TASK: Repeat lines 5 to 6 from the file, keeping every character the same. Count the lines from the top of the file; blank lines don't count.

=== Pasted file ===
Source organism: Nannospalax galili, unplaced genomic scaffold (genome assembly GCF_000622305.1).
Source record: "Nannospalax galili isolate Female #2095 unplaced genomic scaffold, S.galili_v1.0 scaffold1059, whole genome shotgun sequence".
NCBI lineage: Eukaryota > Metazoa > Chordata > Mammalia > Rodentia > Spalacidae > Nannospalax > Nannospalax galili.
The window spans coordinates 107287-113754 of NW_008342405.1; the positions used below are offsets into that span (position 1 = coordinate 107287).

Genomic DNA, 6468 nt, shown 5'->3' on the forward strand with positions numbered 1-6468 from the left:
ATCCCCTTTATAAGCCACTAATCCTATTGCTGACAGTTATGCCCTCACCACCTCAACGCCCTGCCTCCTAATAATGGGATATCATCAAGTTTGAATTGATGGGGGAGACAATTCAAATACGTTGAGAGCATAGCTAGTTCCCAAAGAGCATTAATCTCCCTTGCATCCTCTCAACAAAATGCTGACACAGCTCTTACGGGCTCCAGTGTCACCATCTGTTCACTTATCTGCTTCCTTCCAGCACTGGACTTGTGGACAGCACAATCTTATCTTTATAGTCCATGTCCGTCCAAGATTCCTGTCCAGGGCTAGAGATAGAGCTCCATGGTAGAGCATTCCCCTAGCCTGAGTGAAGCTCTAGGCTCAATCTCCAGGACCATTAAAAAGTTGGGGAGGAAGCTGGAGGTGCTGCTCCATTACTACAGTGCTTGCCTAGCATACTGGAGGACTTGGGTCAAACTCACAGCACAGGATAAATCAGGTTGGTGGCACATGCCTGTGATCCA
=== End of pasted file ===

Genomic DNA, 6468 nt, shown 5'->3' on the forward strand with positions numbered 1-6468 from the left:
ATCCCCTTTATAAGCCACTAATCCTATTGCTGACAGTTATGCCCTCACCACCTCAACGCCCTGCCTCCTAATAATGGGATATCATCAAGTTTGAATTGATGGGGGAGACAATTCAAATACGTTGAGAGCATAGCTAGTTCCCAAAGAGCATTAATCTCCCTTGCATCCTCTCAACAAAATGCTGACACAGCTCTTACGGGCTCCAGTGTCACCATCTGTTCACTTATCTGCTTCCTTCCAGCACTGGACTTGTGGACAGCACAATCTTATCTTTATAGTCCATGTCCGTCCAAGATTCCTGTCCAGGGCTAGAGATAGAGCTCCATGGTAGAGCATTCCCCTAGCCTGAGTGAAGCTCTAGGCTCAATCTCCAGGACCATTAAAAAGTTGGGGAGGAAGCTGGAGGTGCTGCTCCATTACTACAGTGCTTGCCTAGCATACTGGAGGACTTGGGTCAAACTCACAGCACAGGATAAATCAGGTTGGTGGCACATGCCTGTGATCCA